In October 2017, curator Amanda Schmitt filed a lawsuit accusing then–Artforum co-publisher Knight Landesman of sexual harassment. The allegation against one of the industry’s most powerful figures was an early case of Tarana Burke’s #MeToo movement reaching the art world. It created a seismic shift in awareness of the deep-rooted systems that enable—and shield—abusive behavior.
Two years on, countless others have shared their long-buried experiences of sexual harassment in both private and work environments, including museums, galleries, and schools. As survivors named high-profile men such as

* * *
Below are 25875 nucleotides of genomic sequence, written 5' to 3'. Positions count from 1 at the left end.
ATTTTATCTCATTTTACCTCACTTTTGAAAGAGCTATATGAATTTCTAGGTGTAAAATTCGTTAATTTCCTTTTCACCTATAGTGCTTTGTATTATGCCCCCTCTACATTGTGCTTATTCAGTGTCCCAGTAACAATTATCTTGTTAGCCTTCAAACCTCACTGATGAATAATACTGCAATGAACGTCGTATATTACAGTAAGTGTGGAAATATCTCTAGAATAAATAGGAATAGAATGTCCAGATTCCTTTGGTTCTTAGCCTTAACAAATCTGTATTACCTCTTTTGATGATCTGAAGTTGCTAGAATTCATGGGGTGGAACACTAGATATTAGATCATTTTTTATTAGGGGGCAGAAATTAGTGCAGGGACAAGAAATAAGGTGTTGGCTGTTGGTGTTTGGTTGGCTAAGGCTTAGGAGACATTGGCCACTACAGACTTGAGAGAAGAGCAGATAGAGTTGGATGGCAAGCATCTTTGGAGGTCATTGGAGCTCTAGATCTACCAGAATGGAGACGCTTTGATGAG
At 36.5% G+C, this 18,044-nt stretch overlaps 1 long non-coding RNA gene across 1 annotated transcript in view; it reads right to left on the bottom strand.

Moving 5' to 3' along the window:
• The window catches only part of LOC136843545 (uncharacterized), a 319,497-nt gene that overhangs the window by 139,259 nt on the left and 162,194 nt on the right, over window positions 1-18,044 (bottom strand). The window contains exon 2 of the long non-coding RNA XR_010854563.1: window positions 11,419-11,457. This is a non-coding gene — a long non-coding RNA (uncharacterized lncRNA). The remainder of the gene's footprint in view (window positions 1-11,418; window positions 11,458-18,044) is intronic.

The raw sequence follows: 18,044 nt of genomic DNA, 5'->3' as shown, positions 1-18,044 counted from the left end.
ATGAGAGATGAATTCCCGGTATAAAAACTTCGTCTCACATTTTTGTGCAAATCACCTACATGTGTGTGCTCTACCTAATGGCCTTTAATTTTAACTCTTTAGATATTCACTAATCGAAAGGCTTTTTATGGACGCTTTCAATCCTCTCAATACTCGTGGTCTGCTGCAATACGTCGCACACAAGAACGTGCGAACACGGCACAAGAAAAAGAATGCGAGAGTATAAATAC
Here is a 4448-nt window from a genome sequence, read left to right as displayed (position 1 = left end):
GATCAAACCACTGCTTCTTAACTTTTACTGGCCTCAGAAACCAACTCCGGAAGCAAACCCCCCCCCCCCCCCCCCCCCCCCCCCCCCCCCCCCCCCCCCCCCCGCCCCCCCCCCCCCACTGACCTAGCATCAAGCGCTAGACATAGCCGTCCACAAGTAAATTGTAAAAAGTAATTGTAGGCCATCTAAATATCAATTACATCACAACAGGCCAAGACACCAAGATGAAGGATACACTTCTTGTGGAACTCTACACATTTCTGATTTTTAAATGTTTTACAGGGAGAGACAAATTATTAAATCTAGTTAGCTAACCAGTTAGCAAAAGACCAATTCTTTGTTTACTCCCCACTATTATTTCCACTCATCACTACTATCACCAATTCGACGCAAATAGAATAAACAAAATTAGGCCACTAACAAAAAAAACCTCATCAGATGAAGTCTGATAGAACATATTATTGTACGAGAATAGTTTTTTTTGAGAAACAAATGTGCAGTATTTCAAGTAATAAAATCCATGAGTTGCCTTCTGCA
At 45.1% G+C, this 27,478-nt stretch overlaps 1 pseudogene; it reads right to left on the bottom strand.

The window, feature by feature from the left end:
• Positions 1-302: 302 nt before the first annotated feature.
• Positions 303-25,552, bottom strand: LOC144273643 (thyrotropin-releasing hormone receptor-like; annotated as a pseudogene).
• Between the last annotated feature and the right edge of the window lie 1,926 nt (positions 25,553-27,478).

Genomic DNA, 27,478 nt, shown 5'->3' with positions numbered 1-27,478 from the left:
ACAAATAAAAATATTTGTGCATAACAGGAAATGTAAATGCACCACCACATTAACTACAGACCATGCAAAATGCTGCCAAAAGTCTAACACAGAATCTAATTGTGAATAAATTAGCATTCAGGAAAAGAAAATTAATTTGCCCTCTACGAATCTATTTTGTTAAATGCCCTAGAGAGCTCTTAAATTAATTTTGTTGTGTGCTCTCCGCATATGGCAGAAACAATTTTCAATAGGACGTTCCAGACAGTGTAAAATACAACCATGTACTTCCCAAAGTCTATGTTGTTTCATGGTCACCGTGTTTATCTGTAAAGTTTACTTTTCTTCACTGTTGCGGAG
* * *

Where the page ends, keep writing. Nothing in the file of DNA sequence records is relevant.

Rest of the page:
, others reckoned with what to do with art by an alleged abuser: To contextualize or to cancel?
Schmitt’s lawsuit was dismissed by a New York State court in January—but elsewhere, changes are on the horizon. Institutions, pressured to acknowledge power structures that can breed misconduct, are wrestling with ways to protect cultural workers. For most, this requires not only creating safe workplaces, but also correcting the gender and racial imbalance of staff. Such protocols are steps towards sustaining the movement. For now, the message remains clear: Predatory behavior long dismissed as cultural norm will no longer be tolerated.